Ancient Bharat
 
Hiuen Tsang & Harshacharit
   


HIUEN - TSANG?S ACCOUNT OF INDIA

Hiuen-Tsang (or Yuan Chwang), a Chinese Pilgrim, visited India during the reign of Harsha. His object was to secure authentic Buddhist scriptures and visit places of Buddhist interest. From Western China he reached Gandhara in 630 A.D. via Tashkand and Samerkand.

Hiuen Tsang stayed for almost 15 years (630-645 A.D.) in India. He visited almost every province in the vast country. He returned to his country with lots of material concerned with the Buddhist faith.

His experience is recorded in his book Si-Yu-ki or the ?Records of the Western World?. This book throws a flood of light on the political, Social, religious and economic conditions of India during the reign of Harsha.

From Hiuen-Tsang?s account the following important information regarding the conditions of India can be rendered.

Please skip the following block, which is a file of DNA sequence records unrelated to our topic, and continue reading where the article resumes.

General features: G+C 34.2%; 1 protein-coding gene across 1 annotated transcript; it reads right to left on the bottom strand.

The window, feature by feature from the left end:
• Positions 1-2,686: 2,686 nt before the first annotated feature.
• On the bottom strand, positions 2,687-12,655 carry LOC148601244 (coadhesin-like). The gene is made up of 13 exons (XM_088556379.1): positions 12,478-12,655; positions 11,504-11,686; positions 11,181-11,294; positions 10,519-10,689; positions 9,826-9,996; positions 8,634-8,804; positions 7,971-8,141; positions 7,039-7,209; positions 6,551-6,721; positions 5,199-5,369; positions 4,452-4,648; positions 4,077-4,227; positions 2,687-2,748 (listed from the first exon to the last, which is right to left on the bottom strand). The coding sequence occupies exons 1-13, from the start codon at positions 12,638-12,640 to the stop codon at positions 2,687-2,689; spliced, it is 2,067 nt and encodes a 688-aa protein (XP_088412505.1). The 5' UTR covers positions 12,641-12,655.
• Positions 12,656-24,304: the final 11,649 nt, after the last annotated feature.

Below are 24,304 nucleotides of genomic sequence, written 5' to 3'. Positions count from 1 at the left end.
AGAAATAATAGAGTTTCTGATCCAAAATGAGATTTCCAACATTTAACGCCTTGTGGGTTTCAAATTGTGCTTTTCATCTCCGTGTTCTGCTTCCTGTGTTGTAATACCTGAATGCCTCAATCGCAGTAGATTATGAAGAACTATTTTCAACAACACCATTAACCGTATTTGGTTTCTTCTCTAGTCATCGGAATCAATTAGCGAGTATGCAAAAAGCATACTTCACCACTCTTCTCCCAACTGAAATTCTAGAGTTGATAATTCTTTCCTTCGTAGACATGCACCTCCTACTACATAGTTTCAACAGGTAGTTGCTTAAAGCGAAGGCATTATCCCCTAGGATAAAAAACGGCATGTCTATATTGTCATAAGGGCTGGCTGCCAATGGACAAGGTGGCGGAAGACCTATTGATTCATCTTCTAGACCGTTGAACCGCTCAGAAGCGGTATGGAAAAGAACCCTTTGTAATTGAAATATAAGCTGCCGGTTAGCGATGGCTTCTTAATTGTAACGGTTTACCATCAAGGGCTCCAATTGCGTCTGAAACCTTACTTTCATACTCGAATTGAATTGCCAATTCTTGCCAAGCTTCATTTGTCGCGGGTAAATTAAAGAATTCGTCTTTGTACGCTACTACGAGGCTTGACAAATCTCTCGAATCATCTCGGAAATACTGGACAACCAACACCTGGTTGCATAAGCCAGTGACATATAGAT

About Harsha and his Capital

Hiuen Tsang spend about eight years in Harsha?s dominions. According to him, Harsha was a generous king. Harsha aimed at high ideals of kingship. He worked hard to promote the welfare of the people.

In the words of Hiuen-Tsang, ?He was indefatigable and forgot sleep and food in the discharge of his duties. He was the busiest of man and devoted all his time to promote the welfare of his people.?

Hiuen-Tsang was impressed by Harsha?s capital Kanauj. He comments on the lofty structures, splendid structures, buildings, beautiful gardens and tanks of clean water. The flowers and fruits and valuable exotic merchandise were available in large quantities.
The inhabitants, Hiuen-Tsang records, were well off and content. Some families were particularly wealthy. Hiuen Tsang says, ?The people are honest and sincere. They are noble and gracious in appearance.?